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Sleeping car question

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  • Member since
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Sleeping car question
Posted by NYBW-John on Thursday, May 04, 2017 10:33 AM

In sleeping cars with roomettes on one side of the car and the aisle on the other, was there a standard side that the aisle would be on such or would the railroad put the roomettes on the side they deemed to be most scenic?

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Posted by Lone Wolf and Santa Fe on Thursday, May 04, 2017 11:49 AM

Roomettes are single person rooms. They are on both sides with the aisle running down the middle. The larger family bedrooms are on the left side with the aisle running down the ‘port’ side (right) of the car.

Modeling a fictional version of California set in the 1990s Lone Wolf and Santa Fe Railroad
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Posted by wjstix on Thursday, May 04, 2017 12:51 PM

Generally, which side the corridor was on wouldn't matter, so there wouldn't be a set way to do it. But there were some cases where a railroad did have a preference.

An example would be the New York Central. On it's "Water Level Route" along the Hudson River, you have the river on one side of the tracks, and a steep bluff on the other. NYC tried to keep cars with a corridor on one side set up to always run with the corridor side facing the bluff, so the passengers had a good view of the river scenery.

Stix
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Posted by DSchmitt on Thursday, May 04, 2017 12:59 PM

This thread from 2008 has some discussion of car orientation  

http://cs.trains.com/mrr/f/13/t/140928.aspx

For sleepers the answer appears to be "it depends" 

2013 Discussion of AMTRAK sleeper orientation

https://www.flyertalk.com/forum/amtrak-guest-rewards/1447460-coast-starlight-sleeper-car-orientation.html

 

 

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Posted by challenger3980 on Thursday, May 04, 2017 6:54 PM

Lone Wolf and Santa Fe wrote:

Roomettes are single person rooms. They are on both sides with the aisle running down the middle. The larger family bedrooms are on the left side with the aisle running down the ‘port’ side (right) of the car.

 

 

Unless Railroad terminology is backwards of Maritme terminology, "PORT" is LEFT, and "STARBOARD" is RIGHT.

 That said, I have never heard railroads use "Port" and "Starboard" just left and right.

Doug

May your flanges always stay BETWEEN the rails

ACY
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Posted by ACY on Thursday, May 04, 2017 7:44 PM

To get some clarity, we have to agree on terminology. The "B" end is the end with the brake wheel and vestibule, and is usually considered the front. So the "A" end is usually the rear. When we identify the left or right side of the car, we are assuming you are looking at the car from above, with the B end at the top of your view and the A end at the bottom.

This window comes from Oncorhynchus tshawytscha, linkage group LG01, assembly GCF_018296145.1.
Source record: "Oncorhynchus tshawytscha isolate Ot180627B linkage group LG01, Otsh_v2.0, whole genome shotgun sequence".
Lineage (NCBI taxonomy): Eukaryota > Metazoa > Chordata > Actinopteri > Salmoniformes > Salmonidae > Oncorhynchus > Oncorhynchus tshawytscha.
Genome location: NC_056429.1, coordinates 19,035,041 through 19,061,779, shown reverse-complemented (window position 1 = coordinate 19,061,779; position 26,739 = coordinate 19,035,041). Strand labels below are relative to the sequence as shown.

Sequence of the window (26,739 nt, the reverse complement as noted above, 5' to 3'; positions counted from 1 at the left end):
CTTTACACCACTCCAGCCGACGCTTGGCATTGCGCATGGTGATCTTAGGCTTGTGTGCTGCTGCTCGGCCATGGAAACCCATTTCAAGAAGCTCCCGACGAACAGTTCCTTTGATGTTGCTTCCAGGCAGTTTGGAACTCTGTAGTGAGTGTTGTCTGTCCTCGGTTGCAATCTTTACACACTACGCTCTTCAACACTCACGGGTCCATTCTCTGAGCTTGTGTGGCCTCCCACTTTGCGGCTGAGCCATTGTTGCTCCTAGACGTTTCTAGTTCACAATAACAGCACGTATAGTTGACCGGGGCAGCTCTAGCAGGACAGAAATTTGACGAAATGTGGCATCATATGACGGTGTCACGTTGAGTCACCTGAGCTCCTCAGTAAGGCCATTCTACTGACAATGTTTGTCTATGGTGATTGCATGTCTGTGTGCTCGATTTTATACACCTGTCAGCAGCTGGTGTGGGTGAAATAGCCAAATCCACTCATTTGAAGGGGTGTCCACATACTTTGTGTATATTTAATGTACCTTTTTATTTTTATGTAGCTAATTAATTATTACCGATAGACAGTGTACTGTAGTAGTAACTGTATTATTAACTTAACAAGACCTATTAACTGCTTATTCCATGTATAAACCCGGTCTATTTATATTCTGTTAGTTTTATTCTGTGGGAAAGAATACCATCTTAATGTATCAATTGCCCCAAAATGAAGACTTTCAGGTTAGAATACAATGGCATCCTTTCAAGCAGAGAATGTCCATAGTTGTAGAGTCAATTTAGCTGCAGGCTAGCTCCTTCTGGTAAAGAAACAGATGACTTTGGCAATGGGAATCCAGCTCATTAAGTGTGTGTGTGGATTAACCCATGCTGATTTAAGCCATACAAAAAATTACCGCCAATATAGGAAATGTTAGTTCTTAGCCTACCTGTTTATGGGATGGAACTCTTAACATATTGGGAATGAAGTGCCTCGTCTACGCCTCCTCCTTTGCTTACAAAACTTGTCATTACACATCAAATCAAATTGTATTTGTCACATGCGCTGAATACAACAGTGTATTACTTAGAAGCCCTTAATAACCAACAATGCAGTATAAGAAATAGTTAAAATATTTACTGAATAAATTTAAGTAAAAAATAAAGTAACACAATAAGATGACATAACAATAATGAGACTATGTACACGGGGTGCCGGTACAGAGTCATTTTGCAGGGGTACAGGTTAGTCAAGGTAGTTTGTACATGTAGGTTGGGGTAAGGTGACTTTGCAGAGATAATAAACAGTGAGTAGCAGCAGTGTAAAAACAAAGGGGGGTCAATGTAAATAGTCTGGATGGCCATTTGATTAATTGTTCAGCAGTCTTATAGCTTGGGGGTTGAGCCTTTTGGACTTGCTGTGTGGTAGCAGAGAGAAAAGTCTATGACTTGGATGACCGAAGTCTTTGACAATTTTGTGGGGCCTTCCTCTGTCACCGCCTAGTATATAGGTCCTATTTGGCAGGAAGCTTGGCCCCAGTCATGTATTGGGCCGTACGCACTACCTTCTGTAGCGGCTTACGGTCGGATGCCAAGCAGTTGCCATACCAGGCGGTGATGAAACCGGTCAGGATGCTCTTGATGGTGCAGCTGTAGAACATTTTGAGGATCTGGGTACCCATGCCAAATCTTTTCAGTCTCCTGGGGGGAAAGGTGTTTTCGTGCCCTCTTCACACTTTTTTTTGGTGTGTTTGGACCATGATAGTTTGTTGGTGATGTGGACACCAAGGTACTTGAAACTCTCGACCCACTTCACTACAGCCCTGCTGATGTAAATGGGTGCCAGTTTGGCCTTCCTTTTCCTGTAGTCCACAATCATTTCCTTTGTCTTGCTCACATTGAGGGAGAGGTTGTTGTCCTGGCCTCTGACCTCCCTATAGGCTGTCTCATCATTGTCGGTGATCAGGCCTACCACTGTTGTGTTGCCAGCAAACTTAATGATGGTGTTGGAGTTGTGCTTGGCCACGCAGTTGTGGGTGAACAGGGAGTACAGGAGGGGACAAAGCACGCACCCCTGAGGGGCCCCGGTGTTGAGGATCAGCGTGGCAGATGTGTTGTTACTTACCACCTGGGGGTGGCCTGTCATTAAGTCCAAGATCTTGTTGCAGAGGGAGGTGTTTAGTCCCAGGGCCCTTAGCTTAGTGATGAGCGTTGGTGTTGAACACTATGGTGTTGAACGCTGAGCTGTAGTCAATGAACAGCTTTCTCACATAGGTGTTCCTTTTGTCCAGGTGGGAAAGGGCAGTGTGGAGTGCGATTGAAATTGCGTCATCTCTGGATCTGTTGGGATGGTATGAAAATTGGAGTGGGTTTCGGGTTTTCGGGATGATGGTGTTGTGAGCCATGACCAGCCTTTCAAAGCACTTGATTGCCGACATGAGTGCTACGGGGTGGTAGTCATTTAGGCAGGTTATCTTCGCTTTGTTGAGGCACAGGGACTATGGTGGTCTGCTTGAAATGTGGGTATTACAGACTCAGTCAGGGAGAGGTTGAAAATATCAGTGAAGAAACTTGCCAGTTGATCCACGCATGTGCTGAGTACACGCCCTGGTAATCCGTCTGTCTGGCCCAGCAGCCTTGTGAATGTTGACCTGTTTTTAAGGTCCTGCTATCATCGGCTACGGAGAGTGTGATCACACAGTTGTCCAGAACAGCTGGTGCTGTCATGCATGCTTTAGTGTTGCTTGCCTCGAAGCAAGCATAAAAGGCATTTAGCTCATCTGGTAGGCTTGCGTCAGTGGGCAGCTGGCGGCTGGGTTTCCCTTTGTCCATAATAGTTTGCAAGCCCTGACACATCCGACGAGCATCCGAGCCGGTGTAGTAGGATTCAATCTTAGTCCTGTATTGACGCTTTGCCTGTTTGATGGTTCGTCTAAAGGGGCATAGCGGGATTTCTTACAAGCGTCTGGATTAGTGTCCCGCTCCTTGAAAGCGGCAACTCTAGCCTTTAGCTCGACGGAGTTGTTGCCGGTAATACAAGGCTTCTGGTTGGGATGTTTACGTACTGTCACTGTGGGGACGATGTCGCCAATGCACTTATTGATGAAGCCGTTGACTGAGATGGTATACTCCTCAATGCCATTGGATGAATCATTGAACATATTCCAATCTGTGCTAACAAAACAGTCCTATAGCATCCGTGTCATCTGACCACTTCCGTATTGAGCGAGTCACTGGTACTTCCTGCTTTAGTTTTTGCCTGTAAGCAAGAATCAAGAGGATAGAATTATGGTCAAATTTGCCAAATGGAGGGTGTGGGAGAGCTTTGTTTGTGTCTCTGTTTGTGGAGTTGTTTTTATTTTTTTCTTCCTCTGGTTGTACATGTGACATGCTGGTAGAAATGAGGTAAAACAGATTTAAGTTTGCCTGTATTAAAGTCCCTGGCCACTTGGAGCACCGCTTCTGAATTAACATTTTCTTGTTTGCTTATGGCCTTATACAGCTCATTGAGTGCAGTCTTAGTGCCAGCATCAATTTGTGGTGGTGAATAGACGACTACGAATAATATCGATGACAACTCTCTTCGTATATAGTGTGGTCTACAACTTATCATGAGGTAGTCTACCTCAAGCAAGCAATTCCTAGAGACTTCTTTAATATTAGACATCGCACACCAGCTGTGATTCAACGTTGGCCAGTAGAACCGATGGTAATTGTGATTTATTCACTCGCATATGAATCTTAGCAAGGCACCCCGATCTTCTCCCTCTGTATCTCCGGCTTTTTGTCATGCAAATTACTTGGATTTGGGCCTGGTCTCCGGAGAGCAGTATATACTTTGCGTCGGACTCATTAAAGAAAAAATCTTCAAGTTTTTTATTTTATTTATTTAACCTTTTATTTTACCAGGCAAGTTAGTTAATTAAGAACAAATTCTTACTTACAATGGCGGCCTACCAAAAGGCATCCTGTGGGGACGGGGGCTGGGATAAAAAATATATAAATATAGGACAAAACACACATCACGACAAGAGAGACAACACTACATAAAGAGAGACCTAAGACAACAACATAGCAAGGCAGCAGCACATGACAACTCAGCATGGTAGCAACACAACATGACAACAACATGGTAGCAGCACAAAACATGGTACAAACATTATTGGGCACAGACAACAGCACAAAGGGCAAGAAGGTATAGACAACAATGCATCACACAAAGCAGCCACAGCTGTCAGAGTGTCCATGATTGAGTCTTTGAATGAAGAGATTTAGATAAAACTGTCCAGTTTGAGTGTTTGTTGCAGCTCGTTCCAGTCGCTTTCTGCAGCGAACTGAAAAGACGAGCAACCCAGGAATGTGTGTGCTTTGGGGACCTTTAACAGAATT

The most common configuration of sleepers in the last days before Amtrak was the 10-6, which had ten roomettes and six double bedrooms. There were others, but the 10-6 was the most common. However, not all 10-6's were the same. The configuration that seemed to be most popular, and which lasted longest in Amtrak service, was set up this way:

Let's say your passenger enters from another coupled car at the A end (bottom of your view). The entry door is on the car centerline, so the corridor jogs to the left (port, if we were on a ship). There is a linen locker for storage of bulky extra blankets and pillows on the right, and a small electrical locker in the corner on the left. The six bedrooms are on the right side and are (in order from door to center of car) A, B, C, D, E, and F.  Rooms A and B can be combined into a single suite by hingeing the partition to a new position against the wall. Same for C-D and E-F.  

At room F, the corridor jogs to the centerline of the car. There is a small electrical locker in the left side corner, by the outer wall, and the main linen locker for sheets, piloow cases, towels, wash cloths, etc. is located on the right side. Then there are your ten roomettes, five on each side, ranging towards the "B" end. The numbers started with 1 and 2 at the center of the car, and 9 and 10 near the end. Then you had a small public restroom on the left side, across from the luggage storage area. The attendant's enunciator board, indicating that a passenger had rung for assistance, was located in this area, and the attendant stored his step box under the luggage shelves. The car's line numbers were also visible to the outside through windows in the luggage area on the right and the restroom on the left. Amtrak installed intercom stations in this area, but I don't think any of the cars had them as built.  Then there were electrical panels on both sides, and then you emerged at the vestibule. 

This arrangement was probably the most common. 

Please note that I have been very liberal in my use of terms like "usually", "most common", "most popular", etc. There were lots of exceptions and variations because the various operating railroads had their own preferences in car design, layout, and accommodations. I understand there were 10-6's with the aisle on the right (starboard) side, but I don't think I ever rode in one and I'm sure I never worked one.

Tom

 

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